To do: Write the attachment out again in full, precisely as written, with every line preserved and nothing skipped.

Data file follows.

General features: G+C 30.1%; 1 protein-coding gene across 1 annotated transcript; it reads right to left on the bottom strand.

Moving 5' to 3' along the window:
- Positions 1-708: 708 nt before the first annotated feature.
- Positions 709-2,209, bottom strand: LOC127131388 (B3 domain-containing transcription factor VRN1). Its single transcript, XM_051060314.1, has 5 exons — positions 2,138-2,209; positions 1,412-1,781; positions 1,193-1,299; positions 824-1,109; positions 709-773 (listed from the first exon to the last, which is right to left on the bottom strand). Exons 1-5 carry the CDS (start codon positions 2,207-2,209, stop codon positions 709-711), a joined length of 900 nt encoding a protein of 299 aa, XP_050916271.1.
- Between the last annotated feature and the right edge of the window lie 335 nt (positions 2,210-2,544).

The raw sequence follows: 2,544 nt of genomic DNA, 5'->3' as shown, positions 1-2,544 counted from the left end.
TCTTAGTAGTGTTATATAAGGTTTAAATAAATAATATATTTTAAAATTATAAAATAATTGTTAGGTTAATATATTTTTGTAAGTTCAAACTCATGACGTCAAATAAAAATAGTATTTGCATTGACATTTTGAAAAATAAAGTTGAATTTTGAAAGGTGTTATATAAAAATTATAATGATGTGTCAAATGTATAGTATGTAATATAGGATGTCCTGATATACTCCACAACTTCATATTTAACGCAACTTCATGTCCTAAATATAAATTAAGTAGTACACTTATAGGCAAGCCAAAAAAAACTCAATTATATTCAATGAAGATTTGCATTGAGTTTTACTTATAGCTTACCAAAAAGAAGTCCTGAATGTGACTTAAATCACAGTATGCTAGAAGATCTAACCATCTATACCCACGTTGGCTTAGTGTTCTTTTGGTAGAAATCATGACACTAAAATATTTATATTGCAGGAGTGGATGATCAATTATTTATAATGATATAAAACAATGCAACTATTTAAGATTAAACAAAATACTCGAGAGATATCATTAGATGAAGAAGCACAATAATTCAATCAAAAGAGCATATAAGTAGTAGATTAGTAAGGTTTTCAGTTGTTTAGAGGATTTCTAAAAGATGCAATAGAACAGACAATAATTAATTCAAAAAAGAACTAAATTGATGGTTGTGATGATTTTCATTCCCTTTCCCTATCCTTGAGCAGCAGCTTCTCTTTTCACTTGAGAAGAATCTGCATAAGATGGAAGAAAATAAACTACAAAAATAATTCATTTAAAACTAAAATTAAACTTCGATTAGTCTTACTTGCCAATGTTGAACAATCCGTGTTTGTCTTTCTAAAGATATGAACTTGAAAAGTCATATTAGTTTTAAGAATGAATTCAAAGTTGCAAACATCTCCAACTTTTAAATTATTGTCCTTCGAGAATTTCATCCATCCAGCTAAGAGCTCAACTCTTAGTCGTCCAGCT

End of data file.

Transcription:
General features: G+C 30.1%; 1 protein-coding gene across 1 annotated transcript; it reads right to left on the bottom strand.

Moving 5' to 3' along the window:
- Positions 1-708: 708 nt before the first annotated feature.
- Positions 709-2,209, bottom strand: LOC127131388 (B3 domain-containing transcription factor VRN1). Its single transcript, XM_051060314.1, has 5 exons — positions 2,138-2,209; positions 1,412-1,781; positions 1,193-1,299; positions 824-1,109; positions 709-773 (listed from the first exon to the last, which is right to left on the bottom strand). Exons 1-5 carry the CDS (start codon positions 2,207-2,209, stop codon positions 709-711), a joined length of 900 nt encoding a protein of 299 aa, XP_050916271.1.
- Between the last annotated feature and the right edge of the window lie 335 nt (positions 2,210-2,544).

The raw sequence follows: 2,544 nt of genomic DNA, 5'->3' as shown, positions 1-2,544 counted from the left end.
TCTTAGTAGTGTTATATAAGGTTTAAATAAATAATATATTTTAAAATTATAAAATAATTGTTAGGTTAATATATTTTTGTAAGTTCAAACTCATGACGTCAAATAAAAATAGTATTTGCATTGACATTTTGAAAAATAAAGTTGAATTTTGAAAGGTGTTATATAAAAATTATAATGATGTGTCAAATGTATAGTATGTAATATAGGATGTCCTGATATACTCCACAACTTCATATTTAACGCAACTTCATGTCCTAAATATAAATTAAGTAGTACACTTATAGGCAAGCCAAAAAAAACTCAATTATATTCAATGAAGATTTGCATTGAGTTTTACTTATAGCTTACCAAAAAGAAGTCCTGAATGTGACTTAAATCACAGTATGCTAGAAGATCTAACCATCTATACCCACGTTGGCTTAGTGTTCTTTTGGTAGAAATCATGACACTAAAATATTTATATTGCAGGAGTGGATGATCAATTATTTATAATGATATAAAACAATGCAACTATTTAAGATTAAACAAAATACTCGAGAGATATCATTAGATGAAGAAGCACAATAATTCAATCAAAAGAGCATATAAGTAGTAGATTAGTAAGGTTTTCAGTTGTTTAGAGGATTTCTAAAAGATGCAATAGAACAGACAATAATTAATTCAAAAAAGAACTAAATTGATGGTTGTGATGATTTTCATTCCCTTTCCCTATCCTTGAGCAGCAGCTTCTCTTTTCACTTGAGAAGAATCTGCATAAGATGGAAGAAAATAAACTACAAAAATAATTCATTTAAAACTAAAATTAAACTTCGATTAGTCTTACTTGCCAATGTTGAACAATCCGTGTTTGTCTTTCTAAAGATATGAACTTGAAAAGTCATATTAGTTTTAAGAATGAATTCAAAGTTGCAAACATCTCCAACTTTTAAATTATTGTCCTTCGAGAATTTCATCCATCCAGCTAAGAGCTCAACTCTTAGTCGTCCAGCT